It is a great tool to work with because the data looks real which makes playing around with it more fun. The only drawback is that in the free version you are limited to a thousand records. For $50 per year however you can have hundred thousand records for each download. So, we now have a database with “real” data. If you want to do a quick set up, export data as a SQL file including table creation and create a table with the records in your favorite RDBMS. Then use Enterprise Integrator’s Data Services capability to create a data source making the connection to the database and then generate a simple insert and select service. There you have it you now have a SOAP service that will return a number of records from a database as a SOAP message.
Another tool that is great to use when experimenting with Enterprise Integrator is Wiremock. This Java-based mock service can run on your local computer and will do exactly as you tell it to. Do you want to have the service respond in 32 seconds after invocation? Just to find the delay parameter is 32,000 ms and you’re done. Want the server to return the HTTP code 418 (I’m a teapot)?
Create something like the example above and you are done! You will find a ‘How to do that’ online at Wiremock or in this Yenlo blog about error handling in WSO2 ESB with Wiremock.
I do not know what to do!
I can imagine that you might be in the situation that you don’t know where to start. When you look at the functionality of Enterprise Integrator there are however some simple starting points. The payload factory mediator is the simplest mediator for changing the format of a message. It supports both XML and JSON and is therefore quite suited to play around with. Another nice example is the throttle mediator that will allow you to determine the number of invocations within a specific timeframe. The simple structure of on except and on reject allow you to define the two paths and again play around with it a little bit. Why not try in the on the reject to write the message to an in-memory message store? Why in memory? Because it’s the simplest to configure. It is literally just naming the message store and it’s available for use. Of course, you can also use ActiveMQ or another message broker if you so desire.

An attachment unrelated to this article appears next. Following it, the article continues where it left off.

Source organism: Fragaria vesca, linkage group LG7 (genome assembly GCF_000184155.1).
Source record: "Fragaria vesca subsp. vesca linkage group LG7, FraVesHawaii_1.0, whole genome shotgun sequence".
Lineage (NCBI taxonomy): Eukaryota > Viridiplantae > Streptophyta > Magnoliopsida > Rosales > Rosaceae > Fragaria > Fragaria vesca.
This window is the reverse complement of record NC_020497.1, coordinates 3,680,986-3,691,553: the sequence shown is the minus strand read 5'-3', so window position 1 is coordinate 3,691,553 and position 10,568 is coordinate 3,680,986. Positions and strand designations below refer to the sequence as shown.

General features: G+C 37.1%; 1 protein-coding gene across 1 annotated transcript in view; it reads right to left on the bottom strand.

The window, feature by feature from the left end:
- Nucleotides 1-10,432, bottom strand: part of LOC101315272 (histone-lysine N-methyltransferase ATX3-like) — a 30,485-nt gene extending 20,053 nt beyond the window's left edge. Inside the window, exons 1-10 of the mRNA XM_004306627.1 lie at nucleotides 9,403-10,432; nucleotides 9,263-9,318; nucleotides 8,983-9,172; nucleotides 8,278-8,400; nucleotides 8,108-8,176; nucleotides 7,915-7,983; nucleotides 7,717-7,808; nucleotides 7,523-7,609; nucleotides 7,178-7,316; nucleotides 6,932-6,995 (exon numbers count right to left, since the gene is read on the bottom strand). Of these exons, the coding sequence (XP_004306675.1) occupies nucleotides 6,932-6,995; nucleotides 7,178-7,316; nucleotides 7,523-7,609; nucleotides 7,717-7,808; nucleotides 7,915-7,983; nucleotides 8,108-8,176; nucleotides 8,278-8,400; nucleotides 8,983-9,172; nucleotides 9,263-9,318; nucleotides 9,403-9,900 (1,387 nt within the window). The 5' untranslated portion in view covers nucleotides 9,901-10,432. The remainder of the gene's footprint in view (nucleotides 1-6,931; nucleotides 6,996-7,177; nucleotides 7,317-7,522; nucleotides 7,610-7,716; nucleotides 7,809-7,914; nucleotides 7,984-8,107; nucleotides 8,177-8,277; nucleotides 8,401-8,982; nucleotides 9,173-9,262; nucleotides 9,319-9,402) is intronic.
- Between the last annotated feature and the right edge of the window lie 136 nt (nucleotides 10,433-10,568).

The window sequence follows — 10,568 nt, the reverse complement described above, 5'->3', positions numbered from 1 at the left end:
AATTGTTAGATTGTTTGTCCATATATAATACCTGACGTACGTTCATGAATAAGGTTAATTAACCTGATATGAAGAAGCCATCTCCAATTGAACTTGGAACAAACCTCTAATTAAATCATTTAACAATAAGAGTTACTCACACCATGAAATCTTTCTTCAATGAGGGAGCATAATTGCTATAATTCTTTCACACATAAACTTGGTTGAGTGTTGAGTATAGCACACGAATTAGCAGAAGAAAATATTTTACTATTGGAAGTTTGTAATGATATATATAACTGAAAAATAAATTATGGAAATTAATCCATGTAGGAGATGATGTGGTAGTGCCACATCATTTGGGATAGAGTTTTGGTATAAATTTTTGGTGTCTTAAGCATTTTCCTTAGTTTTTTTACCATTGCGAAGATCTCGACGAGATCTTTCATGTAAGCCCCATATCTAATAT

XPATH is to XML what SQL is to a database. It is a language that we use extensively in Enterprise Integrator to select and manipulate data. However, like SQL there is a bit of a learning curve. Luckily there are tools that will help you test your XPATH statements like the great tools from freeformatter.com. I use it all the time when I’m developing APIs and proxies and need to have a custom express statement.
Now you know some of the tools the that you can use in order to experiment with the WSO2 Enterprise Integrator. There are of course more tools than this but with these you can get started.
In order to learn to work with WSO2 Enterprise Integrator and developer studio you need to put in some effort and of course persevere. It is not uncommon to spend a couple of hours on something that looks very, very simple. The time you spent on that is not time that is lost. It is all part of getting to learn a great new environment to work with.